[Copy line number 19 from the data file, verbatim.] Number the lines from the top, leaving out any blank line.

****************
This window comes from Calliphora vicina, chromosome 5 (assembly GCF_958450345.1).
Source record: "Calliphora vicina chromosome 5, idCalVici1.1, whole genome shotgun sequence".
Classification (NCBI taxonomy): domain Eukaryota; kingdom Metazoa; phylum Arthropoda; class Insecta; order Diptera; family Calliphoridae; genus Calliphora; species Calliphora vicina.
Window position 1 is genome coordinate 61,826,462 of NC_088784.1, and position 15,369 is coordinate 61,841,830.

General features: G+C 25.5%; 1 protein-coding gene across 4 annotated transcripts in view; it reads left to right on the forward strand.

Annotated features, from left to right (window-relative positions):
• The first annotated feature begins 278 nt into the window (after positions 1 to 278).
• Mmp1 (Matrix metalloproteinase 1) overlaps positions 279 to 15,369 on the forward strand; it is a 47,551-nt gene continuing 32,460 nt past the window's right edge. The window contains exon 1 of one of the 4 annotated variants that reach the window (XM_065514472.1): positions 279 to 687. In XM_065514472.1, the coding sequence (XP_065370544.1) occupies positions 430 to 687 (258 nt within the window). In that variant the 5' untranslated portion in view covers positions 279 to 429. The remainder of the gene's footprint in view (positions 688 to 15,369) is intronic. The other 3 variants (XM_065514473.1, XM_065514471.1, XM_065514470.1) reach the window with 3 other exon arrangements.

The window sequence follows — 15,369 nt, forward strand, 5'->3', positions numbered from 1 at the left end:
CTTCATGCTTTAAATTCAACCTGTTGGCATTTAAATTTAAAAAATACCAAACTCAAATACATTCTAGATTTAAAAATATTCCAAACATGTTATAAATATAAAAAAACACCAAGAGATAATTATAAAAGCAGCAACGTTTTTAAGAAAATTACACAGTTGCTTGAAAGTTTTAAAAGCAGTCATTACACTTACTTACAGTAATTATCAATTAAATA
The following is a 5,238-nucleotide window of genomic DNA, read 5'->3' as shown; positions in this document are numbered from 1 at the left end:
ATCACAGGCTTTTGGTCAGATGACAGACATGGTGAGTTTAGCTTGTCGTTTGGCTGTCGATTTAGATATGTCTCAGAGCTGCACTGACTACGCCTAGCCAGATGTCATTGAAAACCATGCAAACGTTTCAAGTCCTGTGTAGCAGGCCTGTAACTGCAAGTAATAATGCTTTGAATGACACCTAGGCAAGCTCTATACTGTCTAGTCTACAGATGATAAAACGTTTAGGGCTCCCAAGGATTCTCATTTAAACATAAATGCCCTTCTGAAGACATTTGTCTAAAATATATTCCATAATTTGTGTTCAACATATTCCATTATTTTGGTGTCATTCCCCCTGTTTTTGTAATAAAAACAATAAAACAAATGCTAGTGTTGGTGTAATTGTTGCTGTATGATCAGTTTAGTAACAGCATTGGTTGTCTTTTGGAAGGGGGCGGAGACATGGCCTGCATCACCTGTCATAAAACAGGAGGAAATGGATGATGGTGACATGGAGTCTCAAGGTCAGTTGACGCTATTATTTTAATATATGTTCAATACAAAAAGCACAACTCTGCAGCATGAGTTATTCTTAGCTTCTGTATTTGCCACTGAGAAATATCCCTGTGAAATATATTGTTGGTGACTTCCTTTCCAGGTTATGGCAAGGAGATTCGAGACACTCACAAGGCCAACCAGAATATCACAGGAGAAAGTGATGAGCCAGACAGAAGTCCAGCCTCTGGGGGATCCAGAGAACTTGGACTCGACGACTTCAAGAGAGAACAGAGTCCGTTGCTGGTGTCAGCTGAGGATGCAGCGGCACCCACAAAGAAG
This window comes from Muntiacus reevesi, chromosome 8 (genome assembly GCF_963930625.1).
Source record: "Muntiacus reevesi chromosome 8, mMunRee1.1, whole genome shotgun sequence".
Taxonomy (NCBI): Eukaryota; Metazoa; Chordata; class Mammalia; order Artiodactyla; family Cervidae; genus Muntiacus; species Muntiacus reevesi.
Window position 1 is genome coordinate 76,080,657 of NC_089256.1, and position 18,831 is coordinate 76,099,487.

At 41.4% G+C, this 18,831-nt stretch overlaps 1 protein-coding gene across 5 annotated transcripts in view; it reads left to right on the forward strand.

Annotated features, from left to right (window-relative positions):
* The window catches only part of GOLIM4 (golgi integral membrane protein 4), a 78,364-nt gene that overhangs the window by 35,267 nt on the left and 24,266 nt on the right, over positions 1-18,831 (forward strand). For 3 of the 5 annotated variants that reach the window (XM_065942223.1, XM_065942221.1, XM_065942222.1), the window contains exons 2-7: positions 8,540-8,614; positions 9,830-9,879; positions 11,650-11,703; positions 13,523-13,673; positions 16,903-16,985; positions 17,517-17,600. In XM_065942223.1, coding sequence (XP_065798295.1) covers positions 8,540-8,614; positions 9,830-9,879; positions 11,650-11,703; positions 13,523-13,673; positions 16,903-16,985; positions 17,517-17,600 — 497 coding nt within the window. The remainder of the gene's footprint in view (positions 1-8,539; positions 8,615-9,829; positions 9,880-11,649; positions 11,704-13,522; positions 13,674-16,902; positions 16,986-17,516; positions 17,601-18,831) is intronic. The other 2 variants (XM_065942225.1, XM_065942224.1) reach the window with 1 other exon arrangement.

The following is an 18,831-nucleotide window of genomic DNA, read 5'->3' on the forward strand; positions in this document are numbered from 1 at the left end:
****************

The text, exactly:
* The window catches only part of GOLIM4 (golgi integral membrane protein 4), a 78,364-nt gene that overhangs the window by 35,267 nt on the left and 24,266 nt on the right, over positions 1-18,831 (forward strand). For 3 of the 5 annotated variants that reach the window (XM_065942223.1, XM_065942221.1, XM_065942222.1), the window contains exons 2-7: positions 8,540-8,614; positions 9,830-9,879; positions 11,650-11,703; positions 13,523-13,673; positions 16,903-16,985; positions 17,517-17,600. In XM_065942223.1, coding sequence (XP_065798295.1) covers positions 8,540-8,614; positions 9,830-9,879; positions 11,650-11,703; positions 13,523-13,673; positions 16,903-16,985; positions 17,517-17,600 — 497 coding nt within the window. The remainder of the gene's footprint in view (positions 1-8,539; positions 8,615-9,829; positions 9,880-11,649; positions 11,704-13,522; positions 13,674-16,902; positions 16,986-17,516; positions 17,601-18,831) is intronic. The other 2 variants (XM_065942225.1, XM_065942224.1) reach the window with 1 other exon arrangement.